Osgoode Hall Law Professor Shelley A. M. Gavigan explained in a 1992 essay that “The Supreme Court’s decision, profound as it was, did not create a right to abortion for Canadian women, nor did it offer any resolution of the abortion issue.” The Court left it to Parliament to come up with a new law. A legal vacuum exists today since Parliament has yet to come up with legislation. Contrary to Ms. Gilbert’s assertion that the attestation for the Summer Jobs program is misunderstood by religious groups, they understand only too well that it violates their right to freedom of conscience and religion. The federal government’s attestation which requires support of abortion among other things contravenes actual Charter rights. Equally, pro-life groups, non-profits organizations or businesses have a right to freedom of expression, association and conscience as do all Canadians. This attestation does not advance equality rights but actually discriminates against some Canadians because of their beliefs.

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The unborn child : Human at every stage

When does human life begin?

“The answer is there in the textbooks of Human Embryology, that a “human life” begins at fertilization… It has always been there, at least for 100 years… Every human embryologist, worldwide, states that the life of the new individual human being begins at fertilization… We exist as a continuum of human life, which begins at fertilization and continues until death, whenever that may be.”

C. Ward Kischer, Ph.D.

Source: A Basic Guide To When a Human Being Begins & The Science Behind The

Image from Human Life Alliance

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Abortion harms the human family

Dr. Alveda King is the niece of Martin Luther King, Jr.

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No Charter right to abortion in Canada

The judgement of the Supreme Court of Canada in the Morgentaler case is often misunderstood or misrepresented.

In January 1988, the Court struck down the 1969 abortion law, section 251 of the Criminal Code, because the law was not being applied equally across the country. In order to procure an abortion a woman needed to obtain approval from an accredited hospital abortion Committee.  Abortion committees did not exist in every hospital. The Court struck down the law because it found the system of hospital abortion committees resulted in inequities which  were a violation of a woman’s right to security of the person under section  7 of the Charter.

However, in ruling that section 251 was invalid, the Court did not find that women had a constitutional right to abortion. In fact, it stated that the “protection of the foetus” was a “perfectly valid legislative objective”. It was up to Parliament to come up with a new law. There still exists a legal vacuum today. Canada has no law restricting abortion.

Concerning the Morgentaler decision, former Justice of the Prince Edward Island Supreme Court, Gerard Mitchell,  explained in the Charlottetown newspaper, the Guardian, in 2014:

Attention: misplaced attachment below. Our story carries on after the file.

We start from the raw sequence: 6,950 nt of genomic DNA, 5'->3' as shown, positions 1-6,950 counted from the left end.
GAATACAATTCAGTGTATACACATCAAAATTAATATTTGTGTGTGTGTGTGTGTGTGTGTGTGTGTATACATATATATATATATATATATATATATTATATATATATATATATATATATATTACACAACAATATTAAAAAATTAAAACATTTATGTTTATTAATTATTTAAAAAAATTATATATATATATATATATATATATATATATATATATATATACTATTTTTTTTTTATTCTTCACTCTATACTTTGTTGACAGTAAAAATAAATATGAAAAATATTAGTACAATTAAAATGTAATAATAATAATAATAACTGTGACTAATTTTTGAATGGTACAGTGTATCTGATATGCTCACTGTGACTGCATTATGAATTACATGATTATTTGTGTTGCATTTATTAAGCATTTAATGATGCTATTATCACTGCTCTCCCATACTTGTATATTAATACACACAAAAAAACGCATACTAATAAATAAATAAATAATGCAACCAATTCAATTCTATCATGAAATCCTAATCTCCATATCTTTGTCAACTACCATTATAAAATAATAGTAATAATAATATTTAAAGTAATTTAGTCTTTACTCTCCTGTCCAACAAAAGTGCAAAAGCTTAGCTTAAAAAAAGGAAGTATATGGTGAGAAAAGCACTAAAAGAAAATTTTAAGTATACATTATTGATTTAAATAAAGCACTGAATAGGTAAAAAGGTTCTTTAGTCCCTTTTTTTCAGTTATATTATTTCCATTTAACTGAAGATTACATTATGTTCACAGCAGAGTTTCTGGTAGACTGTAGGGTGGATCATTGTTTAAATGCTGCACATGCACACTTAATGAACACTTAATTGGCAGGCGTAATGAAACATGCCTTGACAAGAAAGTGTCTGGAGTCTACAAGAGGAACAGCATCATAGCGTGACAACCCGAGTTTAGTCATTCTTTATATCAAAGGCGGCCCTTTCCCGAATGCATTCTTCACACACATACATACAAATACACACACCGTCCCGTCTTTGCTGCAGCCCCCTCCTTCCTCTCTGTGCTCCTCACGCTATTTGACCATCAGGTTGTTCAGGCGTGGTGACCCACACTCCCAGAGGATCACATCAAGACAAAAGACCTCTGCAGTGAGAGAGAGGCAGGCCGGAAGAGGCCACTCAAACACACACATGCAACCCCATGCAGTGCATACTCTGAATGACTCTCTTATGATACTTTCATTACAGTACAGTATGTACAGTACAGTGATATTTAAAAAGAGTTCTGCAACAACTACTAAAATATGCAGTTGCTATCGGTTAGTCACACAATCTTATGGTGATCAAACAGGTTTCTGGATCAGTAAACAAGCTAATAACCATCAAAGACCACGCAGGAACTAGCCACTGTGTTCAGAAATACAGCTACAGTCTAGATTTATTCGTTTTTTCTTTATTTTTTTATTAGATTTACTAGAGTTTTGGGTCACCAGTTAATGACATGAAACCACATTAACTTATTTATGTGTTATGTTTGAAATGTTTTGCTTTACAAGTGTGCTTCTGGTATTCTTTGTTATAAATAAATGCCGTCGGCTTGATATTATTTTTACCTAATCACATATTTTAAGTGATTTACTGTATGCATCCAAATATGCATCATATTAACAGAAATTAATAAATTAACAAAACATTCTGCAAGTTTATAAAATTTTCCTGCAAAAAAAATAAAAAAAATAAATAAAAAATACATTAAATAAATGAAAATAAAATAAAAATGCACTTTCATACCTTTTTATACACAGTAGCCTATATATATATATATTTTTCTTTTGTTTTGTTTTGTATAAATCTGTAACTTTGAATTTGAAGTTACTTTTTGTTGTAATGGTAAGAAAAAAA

None of the seven judges held that there was a constitutional right to abortion on demand. All of the judges acknowledged the state has a legitimate interest in protecting the unborn.(1)

Osgoode Hall Law Professor Shelley A.M. Gavigan in a 1992 essay wrote that “The Supreme Court’s decision, profound as it was, did not create a right to abortion for Canadian women, nor did it offer any resolution of the abortion issue.”(2)

So no, there is no Charter right to abortion in Canada no matter how often you hear it repeated. The federal government’s attestation for the Summer Jobs program requiring support of “reproductive rights” among other things is a violation of actual Charter rights to freedom of expression, association, conscience and religion.

How many abortions occurred prior to the Morgentaler  decision?  From 1970 to the end of 1987, more than one million.

(1) Mitchell, Gerard. Clarifying facts on Canada’s abortion law, or lack of. The Guardian, May 22, 2014.

(2)Gavigan, Shelley A. M. Morgentaler and Beyond: Abortion, Reproduction and the Courts, in The Politics of Abortion, Oxford University Press, 1992, page 118.

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Canadian Institute for Health Information is still underreporting abortion
Friday, October 13, 2017By Patricia Maloney
CIHI is still under-reporting abortion statistics

Abortion statistics are getting more confusing.

The Ministry of Health and Long-Term Care (MOHLTC) reported a total of 44,430 abortions for 2015/2016.*

CIHI reported a total of 39,679 abortions for 2015.

That’s a total difference of 4,751 abortions for one year.

To add to the confusion, MOHLTC reports using seven abortion codes (S752A, S785A, P054A, S770A, S783A, P001A, A920A), while CIHI reports using only two abortion codes (S752A and S785A):
“The enhanced methodology implemented in CIHI’s 2015 report for estimating the volume of induced abortions in Ontario incorporates NPDB (1) data selected using two fee codes for surgical abortions only. The report you shared includes seven fee codes and CIHI reports using two….the data sources for CIHI’s report are DAD, NACRS, and NPDB, while it appears that the Claims History Database was the source for the report you shared [from the MOHLTC]”. (2)
If we only compare CIHI with MOHLTC for the same two codes that CIHI reports, we get CIHI at 39,679 abortions, and MOHLTC at 37,806 abortions. for a difference of 1,873 more than MOHLTC.

Neither CIHI nor MOHLTC could explain these differences.

Therefore CIHI reports 4,751 overall less than MOHLTC, but reports 1,873 more thanMOHLTC if we only look at the same two codes.

Very confusing I know.

MOHLTC full fee code descriptions here.

Additional Notes

Both CIHI and MOHLTC use these two codes:
S752A and S785A (surgical abortions)

The five codes not used by CIHI data, but are used in MOHLTC data are:
P054A (fetal reductions – 115)

Those five additional codes used at MOHLTC add up to 6,624 abortions (115+16+4+556+5933). The Ministry also tells us that the S770A and S783A codes can be used for procedures other than abortions, but give me no indication as to which of these codes are not abortions. When I asked the Ministry to clarify medical abortions and identify which diagnostic codes are used for them, I was informed that: